Karen Kaiser, the school’s program director, noted that the school’s 2008 closure meant a loss not just of classes, but also its physical resources. The building’s three stories included a gallery, ceramics and jewelry studios and a darkroom.

That it provided so much – in a building with costly overhead – may have been part of its problem, especially as arts organizations and galleries throughout the community faced cuts, said Kaiser, also the interim director of the Jundt Art Museum at Gonzaga University.

So as the school grows again, it’s doing so slowly, she said. “We’re starting small and moving from there.”

Classes for children started this year in the former Tinman Too space, leased free of charge to the school by Bradley. That space is on West Garland Avenue, next to the Tinman Gallery, which Bradley also owns.

The art school’s next session will start in January and include adult classes. Where the classes take place will depend on where the teachers can find space, whether it’s in their own studios or elsewhere.

Learning from pros

No longer able to afford the building it had occupied at 920 N. Howard St. since 1984, the school sold the roughly 11,700-square-foot property in 2008 for about $1.1 million. After the sale, art school leaders created the endowment fund inside the MAC Foundation, with a group of people associated with the old school advising the foundation on how to use its endowment income. As a formal entity, the art school was dissolved. Bradley was president of the museum’s board at the time.

That council worked with artists and other organizations to offer a few art classes at Crosswalk Teen Shelter and elsewhere. The hope was to eventually establish an art school at the museum, Bradley said.

But the MAC faced budget and staffing problems of its own that made that seem unlikely, she said. The school reincorporated as a nonprofit last spring. It contracted with the museum to keep managing the endowment.

Jodi Davis worked as the school’s operations manager in its old building and is back on the job at its base, for now, at the Tinman. In the past, Davis said, the school counted among its students young people planning to study fine art in college and professional artists seeking to learn new skills.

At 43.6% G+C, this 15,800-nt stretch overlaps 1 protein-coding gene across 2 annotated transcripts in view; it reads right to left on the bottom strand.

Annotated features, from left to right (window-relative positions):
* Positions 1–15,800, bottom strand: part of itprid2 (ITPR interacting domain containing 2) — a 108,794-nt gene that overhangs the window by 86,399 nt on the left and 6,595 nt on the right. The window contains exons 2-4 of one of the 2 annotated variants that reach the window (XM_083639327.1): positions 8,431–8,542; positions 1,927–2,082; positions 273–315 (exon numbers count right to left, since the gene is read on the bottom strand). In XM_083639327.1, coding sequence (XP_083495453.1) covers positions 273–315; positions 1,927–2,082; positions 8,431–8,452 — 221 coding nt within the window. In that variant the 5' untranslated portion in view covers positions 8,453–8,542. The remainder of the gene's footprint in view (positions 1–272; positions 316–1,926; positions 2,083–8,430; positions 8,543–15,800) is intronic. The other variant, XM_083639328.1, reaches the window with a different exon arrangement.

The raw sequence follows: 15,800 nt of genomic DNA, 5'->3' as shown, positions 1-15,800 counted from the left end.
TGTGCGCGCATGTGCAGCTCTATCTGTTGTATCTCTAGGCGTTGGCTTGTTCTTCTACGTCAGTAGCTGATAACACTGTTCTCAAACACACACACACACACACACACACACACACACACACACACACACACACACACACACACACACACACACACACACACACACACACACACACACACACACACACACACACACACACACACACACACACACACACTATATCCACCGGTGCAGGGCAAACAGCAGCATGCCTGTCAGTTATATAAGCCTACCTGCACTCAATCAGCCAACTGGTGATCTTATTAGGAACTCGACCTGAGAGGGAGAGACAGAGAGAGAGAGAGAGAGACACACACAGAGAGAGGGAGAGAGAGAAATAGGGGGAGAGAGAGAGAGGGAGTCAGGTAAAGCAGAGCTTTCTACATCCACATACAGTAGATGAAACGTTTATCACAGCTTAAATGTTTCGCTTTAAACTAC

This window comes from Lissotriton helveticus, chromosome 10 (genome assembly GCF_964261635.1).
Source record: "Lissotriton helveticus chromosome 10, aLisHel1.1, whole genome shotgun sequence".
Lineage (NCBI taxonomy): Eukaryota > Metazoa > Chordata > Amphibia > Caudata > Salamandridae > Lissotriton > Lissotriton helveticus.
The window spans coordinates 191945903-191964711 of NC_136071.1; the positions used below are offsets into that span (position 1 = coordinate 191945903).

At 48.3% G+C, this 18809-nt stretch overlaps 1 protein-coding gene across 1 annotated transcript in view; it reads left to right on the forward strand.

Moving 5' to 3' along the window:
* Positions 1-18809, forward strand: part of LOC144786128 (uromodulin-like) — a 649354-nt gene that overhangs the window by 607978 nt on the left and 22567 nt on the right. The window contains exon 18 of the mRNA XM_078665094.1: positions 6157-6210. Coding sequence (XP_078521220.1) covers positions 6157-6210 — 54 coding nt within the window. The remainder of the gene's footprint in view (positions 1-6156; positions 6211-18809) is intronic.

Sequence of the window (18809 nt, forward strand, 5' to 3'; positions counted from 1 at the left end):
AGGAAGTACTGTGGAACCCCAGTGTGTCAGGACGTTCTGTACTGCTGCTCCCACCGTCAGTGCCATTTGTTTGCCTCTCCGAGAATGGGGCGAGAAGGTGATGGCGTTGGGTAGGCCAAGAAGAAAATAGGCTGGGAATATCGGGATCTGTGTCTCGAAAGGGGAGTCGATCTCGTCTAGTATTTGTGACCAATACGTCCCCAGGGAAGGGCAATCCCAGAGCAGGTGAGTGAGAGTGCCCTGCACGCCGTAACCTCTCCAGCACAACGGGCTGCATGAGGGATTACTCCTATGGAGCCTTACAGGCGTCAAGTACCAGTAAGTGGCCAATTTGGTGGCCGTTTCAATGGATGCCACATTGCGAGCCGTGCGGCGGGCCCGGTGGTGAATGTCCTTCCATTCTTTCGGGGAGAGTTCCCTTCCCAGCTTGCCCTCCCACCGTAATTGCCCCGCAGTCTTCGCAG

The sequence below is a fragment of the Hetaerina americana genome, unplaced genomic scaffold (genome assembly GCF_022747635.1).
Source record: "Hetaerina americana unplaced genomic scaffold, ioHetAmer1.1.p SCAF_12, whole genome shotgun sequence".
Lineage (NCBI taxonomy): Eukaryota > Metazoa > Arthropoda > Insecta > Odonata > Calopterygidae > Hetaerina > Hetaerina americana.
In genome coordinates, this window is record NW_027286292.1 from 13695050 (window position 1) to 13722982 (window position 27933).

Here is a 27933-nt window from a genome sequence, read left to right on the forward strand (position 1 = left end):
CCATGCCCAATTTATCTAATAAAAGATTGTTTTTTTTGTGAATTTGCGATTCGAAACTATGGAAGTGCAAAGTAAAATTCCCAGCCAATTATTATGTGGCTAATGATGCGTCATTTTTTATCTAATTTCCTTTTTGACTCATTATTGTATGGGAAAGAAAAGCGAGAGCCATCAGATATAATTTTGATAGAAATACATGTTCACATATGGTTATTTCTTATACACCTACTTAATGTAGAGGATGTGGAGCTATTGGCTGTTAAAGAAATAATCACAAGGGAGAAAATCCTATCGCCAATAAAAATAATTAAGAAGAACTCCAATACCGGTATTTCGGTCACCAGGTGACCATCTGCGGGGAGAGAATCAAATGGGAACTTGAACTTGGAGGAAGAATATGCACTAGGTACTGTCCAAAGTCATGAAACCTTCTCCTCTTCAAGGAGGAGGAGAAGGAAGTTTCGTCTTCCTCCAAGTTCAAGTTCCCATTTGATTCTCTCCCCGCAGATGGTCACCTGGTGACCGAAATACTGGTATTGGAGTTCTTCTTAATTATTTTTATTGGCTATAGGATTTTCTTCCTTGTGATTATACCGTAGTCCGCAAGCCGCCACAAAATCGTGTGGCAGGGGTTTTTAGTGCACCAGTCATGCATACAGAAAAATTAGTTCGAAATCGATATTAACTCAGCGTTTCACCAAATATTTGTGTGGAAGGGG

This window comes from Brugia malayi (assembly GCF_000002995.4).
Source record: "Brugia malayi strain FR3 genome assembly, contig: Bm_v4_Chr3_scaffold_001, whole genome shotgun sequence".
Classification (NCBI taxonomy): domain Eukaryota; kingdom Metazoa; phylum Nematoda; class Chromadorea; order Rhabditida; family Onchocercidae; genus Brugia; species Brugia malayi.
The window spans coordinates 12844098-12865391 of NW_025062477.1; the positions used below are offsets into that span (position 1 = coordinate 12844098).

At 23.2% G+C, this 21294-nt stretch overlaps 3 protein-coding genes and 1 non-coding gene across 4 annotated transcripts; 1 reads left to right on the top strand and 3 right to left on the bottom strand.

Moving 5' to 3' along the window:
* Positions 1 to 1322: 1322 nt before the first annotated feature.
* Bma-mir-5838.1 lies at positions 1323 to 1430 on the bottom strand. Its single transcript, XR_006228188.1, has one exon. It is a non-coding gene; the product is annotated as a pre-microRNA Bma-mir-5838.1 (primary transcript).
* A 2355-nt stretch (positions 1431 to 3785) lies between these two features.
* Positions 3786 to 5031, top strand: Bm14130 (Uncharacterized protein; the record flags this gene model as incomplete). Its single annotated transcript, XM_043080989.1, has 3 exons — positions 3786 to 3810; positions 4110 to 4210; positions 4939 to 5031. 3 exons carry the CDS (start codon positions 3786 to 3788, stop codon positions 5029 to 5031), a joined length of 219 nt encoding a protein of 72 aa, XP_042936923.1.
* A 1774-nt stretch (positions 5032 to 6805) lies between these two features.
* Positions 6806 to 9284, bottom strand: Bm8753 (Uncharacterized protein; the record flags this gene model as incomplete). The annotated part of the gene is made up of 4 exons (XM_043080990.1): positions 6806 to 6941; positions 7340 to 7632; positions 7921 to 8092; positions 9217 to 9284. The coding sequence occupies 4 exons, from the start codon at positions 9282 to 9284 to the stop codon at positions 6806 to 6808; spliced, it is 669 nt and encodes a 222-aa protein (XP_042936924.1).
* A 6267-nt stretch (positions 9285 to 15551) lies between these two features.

“When you come to the Spokane Art School, you are learning from somebody who has lived and breathed their craft for a long time,” she said. As professional artists, the instructors know how to sell their work, for example, along with the techniques of photography or painting. Students “are able to glean from these teachers what it is to be an artist – what does it mean to take it on as a profession.”

A faculty of professional artists will continue to be one of the school’s “special characteristics,” Bradley said. Ken Spiering, whose public art pieces include Riverfront Park’s Radio Flyer Red Wagon, and painter Kay O’Rourke are among those planning to lead workshops, she said.

Spiering started teaching at the art school in 1970, when classes were held in donated basement space.

As an art teacher at Freeman High School in Rockford, Spiering said, he augments his small supplies budget with proceeds from an annual art festival. When funding shrinks, “art has always been the first one to take the beating,” he said.

As a trustee for the Spokane Art School as it takes new shape, he’s excited about what it can become “in today’s world, not just repeating what it was yesterday.” That might include an art-outreach program for veterans.

“I’ve had parents ask me, ‘My kid really loves art. Where can they go to go a little more, rather than just one hour a day in their classwork?’ ” Spiering said. “Well, having the art school was always the easy answer.”